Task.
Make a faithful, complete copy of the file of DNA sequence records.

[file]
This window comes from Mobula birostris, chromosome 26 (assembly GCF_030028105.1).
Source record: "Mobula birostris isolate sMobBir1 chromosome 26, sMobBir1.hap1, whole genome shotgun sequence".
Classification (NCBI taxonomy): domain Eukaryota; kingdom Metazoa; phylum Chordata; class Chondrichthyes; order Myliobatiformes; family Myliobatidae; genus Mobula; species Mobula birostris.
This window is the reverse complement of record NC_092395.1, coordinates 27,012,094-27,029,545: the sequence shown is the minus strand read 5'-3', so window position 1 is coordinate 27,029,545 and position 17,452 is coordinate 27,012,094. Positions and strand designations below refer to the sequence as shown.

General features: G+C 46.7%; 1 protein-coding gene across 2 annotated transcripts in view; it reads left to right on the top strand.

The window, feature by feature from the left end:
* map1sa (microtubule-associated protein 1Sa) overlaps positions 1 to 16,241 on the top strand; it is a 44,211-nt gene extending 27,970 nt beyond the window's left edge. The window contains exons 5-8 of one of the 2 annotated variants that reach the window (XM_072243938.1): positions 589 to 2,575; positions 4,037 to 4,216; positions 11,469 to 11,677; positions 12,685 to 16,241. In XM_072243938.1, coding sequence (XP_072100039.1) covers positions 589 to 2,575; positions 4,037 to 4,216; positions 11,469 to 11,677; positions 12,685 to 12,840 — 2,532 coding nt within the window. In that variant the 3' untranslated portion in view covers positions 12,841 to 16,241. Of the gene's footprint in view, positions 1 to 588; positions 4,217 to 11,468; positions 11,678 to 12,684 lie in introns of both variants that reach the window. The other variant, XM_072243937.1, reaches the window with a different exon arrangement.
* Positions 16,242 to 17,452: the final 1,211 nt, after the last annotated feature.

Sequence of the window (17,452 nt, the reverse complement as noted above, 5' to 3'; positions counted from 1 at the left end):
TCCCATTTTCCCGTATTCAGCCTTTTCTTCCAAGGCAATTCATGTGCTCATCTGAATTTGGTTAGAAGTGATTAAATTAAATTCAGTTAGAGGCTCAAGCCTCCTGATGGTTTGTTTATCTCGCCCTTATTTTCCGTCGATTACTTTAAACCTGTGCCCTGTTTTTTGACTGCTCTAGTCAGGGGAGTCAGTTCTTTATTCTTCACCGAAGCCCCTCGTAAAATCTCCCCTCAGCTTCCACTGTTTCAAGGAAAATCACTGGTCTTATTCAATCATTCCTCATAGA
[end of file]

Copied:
This window comes from Mobula birostris, chromosome 26 (assembly GCF_030028105.1).
Source record: "Mobula birostris isolate sMobBir1 chromosome 26, sMobBir1.hap1, whole genome shotgun sequence".
Classification (NCBI taxonomy): domain Eukaryota; kingdom Metazoa; phylum Chordata; class Chondrichthyes; order Myliobatiformes; family Myliobatidae; genus Mobula; species Mobula birostris.
This window is the reverse complement of record NC_092395.1, coordinates 27,012,094-27,029,545: the sequence shown is the minus strand read 5'-3', so window position 1 is coordinate 27,029,545 and position 17,452 is coordinate 27,012,094. Positions and strand designations below refer to the sequence as shown.

General features: G+C 46.7%; 1 protein-coding gene across 2 annotated transcripts in view; it reads left to right on the top strand.

The window, feature by feature from the left end:
* map1sa (microtubule-associated protein 1Sa) overlaps positions 1 to 16,241 on the top strand; it is a 44,211-nt gene extending 27,970 nt beyond the window's left edge. The window contains exons 5-8 of one of the 2 annotated variants that reach the window (XM_072243938.1): positions 589 to 2,575; positions 4,037 to 4,216; positions 11,469 to 11,677; positions 12,685 to 16,241. In XM_072243938.1, coding sequence (XP_072100039.1) covers positions 589 to 2,575; positions 4,037 to 4,216; positions 11,469 to 11,677; positions 12,685 to 12,840 — 2,532 coding nt within the window. In that variant the 3' untranslated portion in view covers positions 12,841 to 16,241. Of the gene's footprint in view, positions 1 to 588; positions 4,217 to 11,468; positions 11,678 to 12,684 lie in introns of both variants that reach the window. The other variant, XM_072243937.1, reaches the window with a different exon arrangement.
* Positions 16,242 to 17,452: the final 1,211 nt, after the last annotated feature.

Sequence of the window (17,452 nt, the reverse complement as noted above, 5' to 3'; positions counted from 1 at the left end):
TCCCATTTTCCCGTATTCAGCCTTTTCTTCCAAGGCAATTCATGTGCTCATCTGAATTTGGTTAGAAGTGATTAAATTAAATTCAGTTAGAGGCTCAAGCCTCCTGATGGTTTGTTTATCTCGCCCTTATTTTCCGTCGATTACTTTAAACCTGTGCCCTGTTTTTTGACTGCTCTAGTCAGGGGAGTCAGTTCTTTATTCTTCACCGAAGCCCCTCGTAAAATCTCCCCTCAGCTTCCACTGTTTCAAGGAAAATCACTGGTCTTATTCAATCATTCCTCATAGA